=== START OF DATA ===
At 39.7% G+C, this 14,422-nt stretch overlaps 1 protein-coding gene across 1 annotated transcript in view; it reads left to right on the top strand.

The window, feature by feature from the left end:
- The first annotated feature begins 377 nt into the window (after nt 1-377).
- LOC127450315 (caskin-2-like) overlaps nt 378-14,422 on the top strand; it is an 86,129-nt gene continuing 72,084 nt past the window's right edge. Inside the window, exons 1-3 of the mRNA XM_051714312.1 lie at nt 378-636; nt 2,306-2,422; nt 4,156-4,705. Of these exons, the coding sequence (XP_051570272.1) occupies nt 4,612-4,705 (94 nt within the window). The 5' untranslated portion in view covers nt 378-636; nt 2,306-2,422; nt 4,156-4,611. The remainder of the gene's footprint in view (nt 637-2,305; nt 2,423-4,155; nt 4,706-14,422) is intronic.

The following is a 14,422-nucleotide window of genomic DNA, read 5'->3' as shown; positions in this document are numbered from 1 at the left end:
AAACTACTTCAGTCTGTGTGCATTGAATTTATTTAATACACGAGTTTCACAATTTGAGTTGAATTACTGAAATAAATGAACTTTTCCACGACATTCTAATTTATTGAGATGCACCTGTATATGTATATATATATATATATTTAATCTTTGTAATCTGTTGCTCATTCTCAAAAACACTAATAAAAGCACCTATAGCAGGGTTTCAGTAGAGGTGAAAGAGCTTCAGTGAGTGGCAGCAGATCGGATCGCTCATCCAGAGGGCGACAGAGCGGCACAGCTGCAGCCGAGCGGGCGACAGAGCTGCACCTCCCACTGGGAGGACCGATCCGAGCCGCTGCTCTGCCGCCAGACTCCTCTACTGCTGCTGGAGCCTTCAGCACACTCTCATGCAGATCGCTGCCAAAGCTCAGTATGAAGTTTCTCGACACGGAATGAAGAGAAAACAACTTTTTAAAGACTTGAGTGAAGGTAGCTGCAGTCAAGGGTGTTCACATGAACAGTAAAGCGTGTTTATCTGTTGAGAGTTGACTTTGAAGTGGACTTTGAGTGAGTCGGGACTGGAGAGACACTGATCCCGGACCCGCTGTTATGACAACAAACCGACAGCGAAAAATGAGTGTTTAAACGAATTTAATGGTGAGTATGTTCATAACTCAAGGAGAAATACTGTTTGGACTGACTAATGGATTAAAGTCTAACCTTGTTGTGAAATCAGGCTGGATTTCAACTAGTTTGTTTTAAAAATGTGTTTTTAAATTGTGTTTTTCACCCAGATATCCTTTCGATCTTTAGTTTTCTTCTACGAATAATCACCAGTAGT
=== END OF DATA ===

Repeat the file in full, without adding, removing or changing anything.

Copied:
At 39.7% G+C, this 14,422-nt stretch overlaps 1 protein-coding gene across 1 annotated transcript in view; it reads left to right on the top strand.

The window, feature by feature from the left end:
- The first annotated feature begins 377 nt into the window (after nt 1-377).
- LOC127450315 (caskin-2-like) overlaps nt 378-14,422 on the top strand; it is an 86,129-nt gene continuing 72,084 nt past the window's right edge. Inside the window, exons 1-3 of the mRNA XM_051714312.1 lie at nt 378-636; nt 2,306-2,422; nt 4,156-4,705. Of these exons, the coding sequence (XP_051570272.1) occupies nt 4,612-4,705 (94 nt within the window). The 5' untranslated portion in view covers nt 378-636; nt 2,306-2,422; nt 4,156-4,611. The remainder of the gene's footprint in view (nt 637-2,305; nt 2,423-4,155; nt 4,706-14,422) is intronic.

The following is a 14,422-nucleotide window of genomic DNA, read 5'->3' as shown; positions in this document are numbered from 1 at the left end:
AAACTACTTCAGTCTGTGTGCATTGAATTTATTTAATACACGAGTTTCACAATTTGAGTTGAATTACTGAAATAAATGAACTTTTCCACGACATTCTAATTTATTGAGATGCACCTGTATATGTATATATATATATATATTTAATCTTTGTAATCTGTTGCTCATTCTCAAAAACACTAATAAAAGCACCTATAGCAGGGTTTCAGTAGAGGTGAAAGAGCTTCAGTGAGTGGCAGCAGATCGGATCGCTCATCCAGAGGGCGACAGAGCGGCACAGCTGCAGCCGAGCGGGCGACAGAGCTGCACCTCCCACTGGGAGGACCGATCCGAGCCGCTGCTCTGCCGCCAGACTCCTCTACTGCTGCTGGAGCCTTCAGCACACTCTCATGCAGATCGCTGCCAAAGCTCAGTATGAAGTTTCTCGACACGGAATGAAGAGAAAACAACTTTTTAAAGACTTGAGTGAAGGTAGCTGCAGTCAAGGGTGTTCACATGAACAGTAAAGCGTGTTTATCTGTTGAGAGTTGACTTTGAAGTGGACTTTGAGTGAGTCGGGACTGGAGAGACACTGATCCCGGACCCGCTGTTATGACAACAAACCGACAGCGAAAAATGAGTGTTTAAACGAATTTAATGGTGAGTATGTTCATAACTCAAGGAGAAATACTGTTTGGACTGACTAATGGATTAAAGTCTAACCTTGTTGTGAAATCAGGCTGGATTTCAACTAGTTTGTTTTAAAAATGTGTTTTTAAATTGTGTTTTTCACCCAGATATCCTTTCGATCTTTAGTTTTCTTCTACGAATAATCACCAGTAGT